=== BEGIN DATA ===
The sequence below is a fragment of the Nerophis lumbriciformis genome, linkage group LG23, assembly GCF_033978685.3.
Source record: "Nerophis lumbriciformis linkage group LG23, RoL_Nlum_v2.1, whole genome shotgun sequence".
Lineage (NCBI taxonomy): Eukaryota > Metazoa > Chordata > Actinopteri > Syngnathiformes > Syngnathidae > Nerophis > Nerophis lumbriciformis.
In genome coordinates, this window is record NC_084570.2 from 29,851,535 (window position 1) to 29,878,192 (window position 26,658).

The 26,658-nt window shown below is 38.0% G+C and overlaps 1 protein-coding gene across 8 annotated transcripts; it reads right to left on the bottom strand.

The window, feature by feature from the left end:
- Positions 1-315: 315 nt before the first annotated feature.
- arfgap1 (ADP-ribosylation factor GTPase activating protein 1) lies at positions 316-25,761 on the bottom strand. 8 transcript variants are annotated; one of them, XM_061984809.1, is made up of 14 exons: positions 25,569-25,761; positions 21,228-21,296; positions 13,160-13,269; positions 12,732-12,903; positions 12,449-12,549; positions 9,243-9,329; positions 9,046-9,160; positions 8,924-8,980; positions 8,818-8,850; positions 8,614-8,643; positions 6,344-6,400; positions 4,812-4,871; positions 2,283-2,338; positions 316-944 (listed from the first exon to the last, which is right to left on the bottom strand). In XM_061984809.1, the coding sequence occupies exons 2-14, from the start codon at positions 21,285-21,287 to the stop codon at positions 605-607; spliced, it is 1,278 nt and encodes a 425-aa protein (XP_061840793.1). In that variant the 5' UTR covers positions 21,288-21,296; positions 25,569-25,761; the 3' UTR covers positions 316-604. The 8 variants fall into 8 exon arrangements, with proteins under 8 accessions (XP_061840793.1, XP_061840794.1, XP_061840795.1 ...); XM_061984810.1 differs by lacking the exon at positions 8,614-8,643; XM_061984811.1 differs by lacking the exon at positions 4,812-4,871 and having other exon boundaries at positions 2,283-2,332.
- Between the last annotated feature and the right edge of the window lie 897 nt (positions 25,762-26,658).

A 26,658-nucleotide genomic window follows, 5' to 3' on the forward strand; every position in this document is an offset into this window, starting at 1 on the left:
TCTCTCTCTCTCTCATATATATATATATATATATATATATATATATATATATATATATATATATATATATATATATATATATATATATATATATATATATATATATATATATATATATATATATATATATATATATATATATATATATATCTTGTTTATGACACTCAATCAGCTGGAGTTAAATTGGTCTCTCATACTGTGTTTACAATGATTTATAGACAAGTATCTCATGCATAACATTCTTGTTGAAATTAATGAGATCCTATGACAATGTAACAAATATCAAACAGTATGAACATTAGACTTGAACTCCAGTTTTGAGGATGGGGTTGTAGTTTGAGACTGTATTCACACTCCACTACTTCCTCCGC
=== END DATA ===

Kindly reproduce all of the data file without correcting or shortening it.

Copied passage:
The sequence below is a fragment of the Nerophis lumbriciformis genome, linkage group LG23, assembly GCF_033978685.3.
Source record: "Nerophis lumbriciformis linkage group LG23, RoL_Nlum_v2.1, whole genome shotgun sequence".
Lineage (NCBI taxonomy): Eukaryota > Metazoa > Chordata > Actinopteri > Syngnathiformes > Syngnathidae > Nerophis > Nerophis lumbriciformis.
In genome coordinates, this window is record NC_084570.2 from 29,851,535 (window position 1) to 29,878,192 (window position 26,658).

The 26,658-nt window shown below is 38.0% G+C and overlaps 1 protein-coding gene across 8 annotated transcripts; it reads right to left on the bottom strand.

The window, feature by feature from the left end:
- Positions 1-315: 315 nt before the first annotated feature.
- arfgap1 (ADP-ribosylation factor GTPase activating protein 1) lies at positions 316-25,761 on the bottom strand. 8 transcript variants are annotated; one of them, XM_061984809.1, is made up of 14 exons: positions 25,569-25,761; positions 21,228-21,296; positions 13,160-13,269; positions 12,732-12,903; positions 12,449-12,549; positions 9,243-9,329; positions 9,046-9,160; positions 8,924-8,980; positions 8,818-8,850; positions 8,614-8,643; positions 6,344-6,400; positions 4,812-4,871; positions 2,283-2,338; positions 316-944 (listed from the first exon to the last, which is right to left on the bottom strand). In XM_061984809.1, the coding sequence occupies exons 2-14, from the start codon at positions 21,285-21,287 to the stop codon at positions 605-607; spliced, it is 1,278 nt and encodes a 425-aa protein (XP_061840793.1). In that variant the 5' UTR covers positions 21,288-21,296; positions 25,569-25,761; the 3' UTR covers positions 316-604. The 8 variants fall into 8 exon arrangements, with proteins under 8 accessions (XP_061840793.1, XP_061840794.1, XP_061840795.1 ...); XM_061984810.1 differs by lacking the exon at positions 8,614-8,643; XM_061984811.1 differs by lacking the exon at positions 4,812-4,871 and having other exon boundaries at positions 2,283-2,332.
- Between the last annotated feature and the right edge of the window lie 897 nt (positions 25,762-26,658).

A 26,658-nucleotide genomic window follows, 5' to 3' on the forward strand; every position in this document is an offset into this window, starting at 1 on the left:
TCTCTCTCTCTCTCATATATATATATATATATATATATATATATATATATATATATATATATATATATATATATATATATATATATATATATATATATATATATATATATATATATATATATATATATATATATATATATATATATATATCTTGTTTATGACACTCAATCAGCTGGAGTTAAATTGGTCTCTCATACTGTGTTTACAATGATTTATAGACAAGTATCTCATGCATAACATTCTTGTTGAAATTAATGAGATCCTATGACAATGTAACAAATATCAAACAGTATGAACATTAGACTTGAACTCCAGTTTTGAGGATGGGGTTGTAGTTTGAGACTGTATTCACACTCCACTACTTCCTCCGC